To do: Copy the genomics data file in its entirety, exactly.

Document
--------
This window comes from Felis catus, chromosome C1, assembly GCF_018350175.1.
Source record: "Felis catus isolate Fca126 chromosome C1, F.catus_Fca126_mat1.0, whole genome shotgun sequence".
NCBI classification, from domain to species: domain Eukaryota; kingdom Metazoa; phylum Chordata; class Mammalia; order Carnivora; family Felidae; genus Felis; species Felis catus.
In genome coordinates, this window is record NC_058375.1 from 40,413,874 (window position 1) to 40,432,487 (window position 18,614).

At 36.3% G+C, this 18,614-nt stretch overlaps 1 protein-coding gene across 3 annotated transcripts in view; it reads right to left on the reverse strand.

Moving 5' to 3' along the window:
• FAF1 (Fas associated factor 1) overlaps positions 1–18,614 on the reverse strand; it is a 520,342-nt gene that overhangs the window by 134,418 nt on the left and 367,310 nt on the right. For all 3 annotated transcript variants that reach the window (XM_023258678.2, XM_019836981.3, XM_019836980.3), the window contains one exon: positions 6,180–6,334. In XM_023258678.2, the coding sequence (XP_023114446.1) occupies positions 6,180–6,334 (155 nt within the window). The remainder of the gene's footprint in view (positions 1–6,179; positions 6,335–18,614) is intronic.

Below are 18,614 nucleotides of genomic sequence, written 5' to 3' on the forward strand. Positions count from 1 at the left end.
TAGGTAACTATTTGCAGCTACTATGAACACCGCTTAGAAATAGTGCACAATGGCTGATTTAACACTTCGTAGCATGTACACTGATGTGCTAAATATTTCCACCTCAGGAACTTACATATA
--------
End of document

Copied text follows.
This window comes from Felis catus, chromosome C1, assembly GCF_018350175.1.
Source record: "Felis catus isolate Fca126 chromosome C1, F.catus_Fca126_mat1.0, whole genome shotgun sequence".
NCBI classification, from domain to species: domain Eukaryota; kingdom Metazoa; phylum Chordata; class Mammalia; order Carnivora; family Felidae; genus Felis; species Felis catus.
In genome coordinates, this window is record NC_058375.1 from 40,413,874 (window position 1) to 40,432,487 (window position 18,614).

At 36.3% G+C, this 18,614-nt stretch overlaps 1 protein-coding gene across 3 annotated transcripts in view; it reads right to left on the reverse strand.

Moving 5' to 3' along the window:
• FAF1 (Fas associated factor 1) overlaps positions 1–18,614 on the reverse strand; it is a 520,342-nt gene that overhangs the window by 134,418 nt on the left and 367,310 nt on the right. For all 3 annotated transcript variants that reach the window (XM_023258678.2, XM_019836981.3, XM_019836980.3), the window contains one exon: positions 6,180–6,334. In XM_023258678.2, the coding sequence (XP_023114446.1) occupies positions 6,180–6,334 (155 nt within the window). The remainder of the gene's footprint in view (positions 1–6,179; positions 6,335–18,614) is intronic.

Below are 18,614 nucleotides of genomic sequence, written 5' to 3' on the forward strand. Positions count from 1 at the left end.
TAGGTAACTATTTGCAGCTACTATGAACACCGCTTAGAAATAGTGCACAATGGCTGATTTAACACTTCGTAGCATGTACACTGATGTGCTAAATATTTCCACCTCAGGAACTTACATATA